I have no suggestions for any other changes, but I will tell you that I am a bug for quality hardware, like screws, nuts and bolts. For example, I prefer hardware that I can pick up with a magnetized tool. Most hardware made outside of the USA, England, Germany or France, is made up from a combination of alloys. The most common ingredient is Aluminum. And Aluminum is non-magnetic, can’t be retrieved with a magnet when you drop a piece. I also prefer that the Phillips heads on the tiny screws have a cross slot that accepts a common Phillips screwdriver. I replaced some of the hardware with stuff compatible with magnetic tools, or with heads that didn’t snap off if a 5-year-old cranked down on them. Other than that pet peeve, I could not find anything else I’d change.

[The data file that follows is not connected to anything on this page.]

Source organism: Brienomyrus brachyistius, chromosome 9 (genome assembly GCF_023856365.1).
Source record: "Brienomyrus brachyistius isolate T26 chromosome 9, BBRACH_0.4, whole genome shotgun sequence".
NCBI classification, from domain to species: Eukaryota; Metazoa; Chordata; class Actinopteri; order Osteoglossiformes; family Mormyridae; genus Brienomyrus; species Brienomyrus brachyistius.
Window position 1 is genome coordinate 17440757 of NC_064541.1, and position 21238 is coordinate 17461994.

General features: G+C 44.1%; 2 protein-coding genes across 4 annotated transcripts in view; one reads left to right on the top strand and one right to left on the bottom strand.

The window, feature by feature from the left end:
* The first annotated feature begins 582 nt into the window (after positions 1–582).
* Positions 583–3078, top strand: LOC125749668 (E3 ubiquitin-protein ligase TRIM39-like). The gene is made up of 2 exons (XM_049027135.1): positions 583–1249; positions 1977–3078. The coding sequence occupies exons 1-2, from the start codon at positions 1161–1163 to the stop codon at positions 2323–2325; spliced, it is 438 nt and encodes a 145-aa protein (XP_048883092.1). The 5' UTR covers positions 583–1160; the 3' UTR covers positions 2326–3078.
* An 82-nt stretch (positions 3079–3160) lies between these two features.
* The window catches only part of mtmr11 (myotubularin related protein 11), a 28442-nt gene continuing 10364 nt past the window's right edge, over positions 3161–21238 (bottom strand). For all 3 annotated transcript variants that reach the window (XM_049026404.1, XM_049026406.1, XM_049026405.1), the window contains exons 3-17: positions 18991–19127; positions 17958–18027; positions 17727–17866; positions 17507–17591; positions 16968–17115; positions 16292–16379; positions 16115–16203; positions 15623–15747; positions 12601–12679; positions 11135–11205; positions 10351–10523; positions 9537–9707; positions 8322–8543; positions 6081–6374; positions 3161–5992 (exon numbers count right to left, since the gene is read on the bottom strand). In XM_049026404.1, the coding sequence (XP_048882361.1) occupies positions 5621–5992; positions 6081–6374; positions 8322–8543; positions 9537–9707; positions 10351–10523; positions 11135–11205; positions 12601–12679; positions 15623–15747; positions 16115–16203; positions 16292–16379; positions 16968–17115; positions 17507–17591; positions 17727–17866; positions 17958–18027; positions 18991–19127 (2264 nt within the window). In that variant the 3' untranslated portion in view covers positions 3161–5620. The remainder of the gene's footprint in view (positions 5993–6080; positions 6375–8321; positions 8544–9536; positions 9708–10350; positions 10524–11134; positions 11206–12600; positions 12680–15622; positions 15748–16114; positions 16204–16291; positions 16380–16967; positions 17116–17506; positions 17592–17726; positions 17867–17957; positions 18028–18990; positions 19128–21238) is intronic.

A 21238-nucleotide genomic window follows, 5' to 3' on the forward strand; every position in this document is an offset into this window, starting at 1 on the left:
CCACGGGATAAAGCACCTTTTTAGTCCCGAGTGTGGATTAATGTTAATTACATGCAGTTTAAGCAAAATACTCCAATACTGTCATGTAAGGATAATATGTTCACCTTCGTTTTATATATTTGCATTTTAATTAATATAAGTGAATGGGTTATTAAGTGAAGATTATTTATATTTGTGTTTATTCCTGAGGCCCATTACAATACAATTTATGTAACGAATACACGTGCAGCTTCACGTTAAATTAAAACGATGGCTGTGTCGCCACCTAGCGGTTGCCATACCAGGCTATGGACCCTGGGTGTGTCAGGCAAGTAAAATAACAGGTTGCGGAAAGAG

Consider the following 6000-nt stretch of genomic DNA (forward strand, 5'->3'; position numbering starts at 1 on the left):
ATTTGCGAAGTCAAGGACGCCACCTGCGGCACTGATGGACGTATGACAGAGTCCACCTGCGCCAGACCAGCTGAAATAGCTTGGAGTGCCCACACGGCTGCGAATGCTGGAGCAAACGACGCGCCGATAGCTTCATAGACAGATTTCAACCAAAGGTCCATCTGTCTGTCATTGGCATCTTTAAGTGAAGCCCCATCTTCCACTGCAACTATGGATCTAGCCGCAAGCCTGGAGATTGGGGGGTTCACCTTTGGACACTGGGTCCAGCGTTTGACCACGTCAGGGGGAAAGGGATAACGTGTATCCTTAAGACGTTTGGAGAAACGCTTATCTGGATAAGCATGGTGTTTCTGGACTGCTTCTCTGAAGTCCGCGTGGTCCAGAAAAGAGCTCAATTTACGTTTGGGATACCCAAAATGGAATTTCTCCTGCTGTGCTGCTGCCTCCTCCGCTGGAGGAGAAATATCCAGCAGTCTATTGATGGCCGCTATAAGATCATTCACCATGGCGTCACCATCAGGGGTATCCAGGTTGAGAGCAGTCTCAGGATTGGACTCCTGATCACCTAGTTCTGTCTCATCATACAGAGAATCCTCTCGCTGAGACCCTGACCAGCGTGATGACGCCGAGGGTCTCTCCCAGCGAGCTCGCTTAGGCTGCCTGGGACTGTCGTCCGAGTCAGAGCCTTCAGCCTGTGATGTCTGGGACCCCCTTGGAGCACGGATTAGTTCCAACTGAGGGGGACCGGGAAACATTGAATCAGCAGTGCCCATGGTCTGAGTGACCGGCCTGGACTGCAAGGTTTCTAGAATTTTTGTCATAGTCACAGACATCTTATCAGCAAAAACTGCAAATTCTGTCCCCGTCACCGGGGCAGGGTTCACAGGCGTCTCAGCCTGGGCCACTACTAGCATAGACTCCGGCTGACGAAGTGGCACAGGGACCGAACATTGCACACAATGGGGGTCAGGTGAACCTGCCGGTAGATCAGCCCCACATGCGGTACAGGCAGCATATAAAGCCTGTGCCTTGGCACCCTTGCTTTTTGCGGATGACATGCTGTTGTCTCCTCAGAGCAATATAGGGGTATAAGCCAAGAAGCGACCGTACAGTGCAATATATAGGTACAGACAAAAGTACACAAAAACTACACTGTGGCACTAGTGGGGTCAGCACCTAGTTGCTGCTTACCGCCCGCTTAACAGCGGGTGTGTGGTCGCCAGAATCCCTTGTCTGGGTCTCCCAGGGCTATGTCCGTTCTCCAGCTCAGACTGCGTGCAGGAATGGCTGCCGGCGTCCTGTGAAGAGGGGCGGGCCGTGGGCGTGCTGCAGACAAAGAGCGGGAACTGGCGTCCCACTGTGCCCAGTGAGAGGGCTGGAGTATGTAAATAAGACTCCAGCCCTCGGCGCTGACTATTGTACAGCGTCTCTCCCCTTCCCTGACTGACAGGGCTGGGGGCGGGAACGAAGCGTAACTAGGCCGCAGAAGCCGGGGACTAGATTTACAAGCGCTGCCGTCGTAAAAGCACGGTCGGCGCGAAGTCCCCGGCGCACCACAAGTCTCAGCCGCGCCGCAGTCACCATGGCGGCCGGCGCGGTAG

There are several really nice things that David and his team incorporated into the Habu. For example, the slots for installing the elevator, flap and aileron horns are already cut into the respective surfaces. One word of caution though. The manual recommends that you sand the elevator control horns a little, to shorten them so that they will not interfere with, or poke against, the top surface covering. My suggestion is to take off a little extra on all horns to prevent that happening elsewhere. All servo bays are pre-cut and only need massaging with a sanding stick to fit the JR servos perfectly. The manual suggest Z-Poxy instead of ZAP CA products in several procedures, listen to the manual! I know we all like to use CA because it is an instant bond, but sometimes having more time is a good thing.
Every single part that is meant to fit against another part fits perfectly, and that is really nice. If it does not for any reason, look into finding out why, because the fault will not be with the model! Finally, the construction “sequence” is accurate, and that is comforting. There is nothing worse than gluing or bolting something together only to find out 5 steps later that “Oops, shouldn’t have done that yet!” That does not take place here!